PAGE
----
Twitter has launched a new limited experiment through which it will promote third-party security tools on its service, TechCrunch reports. The test will initially focus on apps such as Block Party, Bodyguard and Moderate, which can help block harassment and other toxic content on the platform.
With this experiment, selected users will see these services promoted with a new prompt when they mute or block another account on Twitter. It highlights apps that appear in Twitter Toolbox, a recently launched initiative which currently promotes third-party Twitter tools in a online hub† “The Twitter Toolbox provides more solutions to improve your experience on Twitter,” the prompt reads, before listing a selection of services.
The experiment is Twitter’s attempt to promote third-party tools on its platform, which currently must rely on word of mouth or traditional advertising to attract new users. †[Developers] users want and we want to provide them with the right users at the right time,” said Amir Shevat, product head of Twitter. TechCrunch†
It comes as Twitter tries to rethink its historically shaky relationship with third-party developers. In the early days of Twitter, the social media network had a very open approach, allowing developers to build fully-featured third-party clients for its service. But in 2012, this approach changed, and as of 2018, Twitter had obliterated the full-featured third-party client market.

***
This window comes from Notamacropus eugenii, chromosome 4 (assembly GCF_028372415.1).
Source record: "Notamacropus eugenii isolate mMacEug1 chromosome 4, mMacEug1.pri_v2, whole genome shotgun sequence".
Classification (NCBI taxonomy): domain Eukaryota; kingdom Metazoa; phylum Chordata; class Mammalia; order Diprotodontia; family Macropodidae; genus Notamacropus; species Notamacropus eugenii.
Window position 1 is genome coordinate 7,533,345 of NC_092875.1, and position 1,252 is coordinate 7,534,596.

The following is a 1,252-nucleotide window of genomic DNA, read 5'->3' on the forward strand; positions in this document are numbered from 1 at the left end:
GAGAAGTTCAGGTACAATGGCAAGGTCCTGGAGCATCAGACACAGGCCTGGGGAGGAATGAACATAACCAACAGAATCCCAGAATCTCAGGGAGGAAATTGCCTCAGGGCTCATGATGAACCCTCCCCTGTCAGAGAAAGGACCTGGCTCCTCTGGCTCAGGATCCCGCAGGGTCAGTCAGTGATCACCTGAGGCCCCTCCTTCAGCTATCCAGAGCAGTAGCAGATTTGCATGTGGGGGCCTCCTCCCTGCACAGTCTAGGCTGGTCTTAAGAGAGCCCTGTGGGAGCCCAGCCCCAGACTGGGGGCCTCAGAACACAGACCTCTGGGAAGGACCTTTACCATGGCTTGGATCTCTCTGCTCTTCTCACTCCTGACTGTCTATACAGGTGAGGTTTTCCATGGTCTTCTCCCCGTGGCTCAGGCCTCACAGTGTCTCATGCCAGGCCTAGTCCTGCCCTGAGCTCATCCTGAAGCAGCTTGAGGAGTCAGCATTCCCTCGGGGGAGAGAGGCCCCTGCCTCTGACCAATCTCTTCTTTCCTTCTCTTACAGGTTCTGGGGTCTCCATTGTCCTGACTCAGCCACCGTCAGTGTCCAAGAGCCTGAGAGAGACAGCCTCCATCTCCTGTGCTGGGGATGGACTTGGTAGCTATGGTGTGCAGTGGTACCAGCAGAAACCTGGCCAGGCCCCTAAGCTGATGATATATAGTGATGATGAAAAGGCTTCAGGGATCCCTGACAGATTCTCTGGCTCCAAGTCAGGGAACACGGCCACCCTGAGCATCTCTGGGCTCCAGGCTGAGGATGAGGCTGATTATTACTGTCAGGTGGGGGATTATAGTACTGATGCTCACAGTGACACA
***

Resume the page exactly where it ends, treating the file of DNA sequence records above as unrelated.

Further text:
But just two years later, the company rebuilt the tools available to third-party developers. It launched version 2 of its API in early access in 2020, with support for “conversation threading, poll results in Tweets, pinned Tweets on profiles, spam filtering, and more powerful stream filtering and query language.” The new API left early access last year, although it is still posted some limits for developers, such as limiting them to pulling 500,000 or 2 million tweets per month, depending on their access level.
According to Shevat, the hope is to encourage a mutually beneficial relationship between Twitter and third-party developers. “I now see Twitter as the old Nokia phone… it was a good phone. But the only app on it was Snake, if you remember,” Shevat said. TechCrunch† “I see the future of Twitter as an iPhone, where the value you get is really through developer innovation.”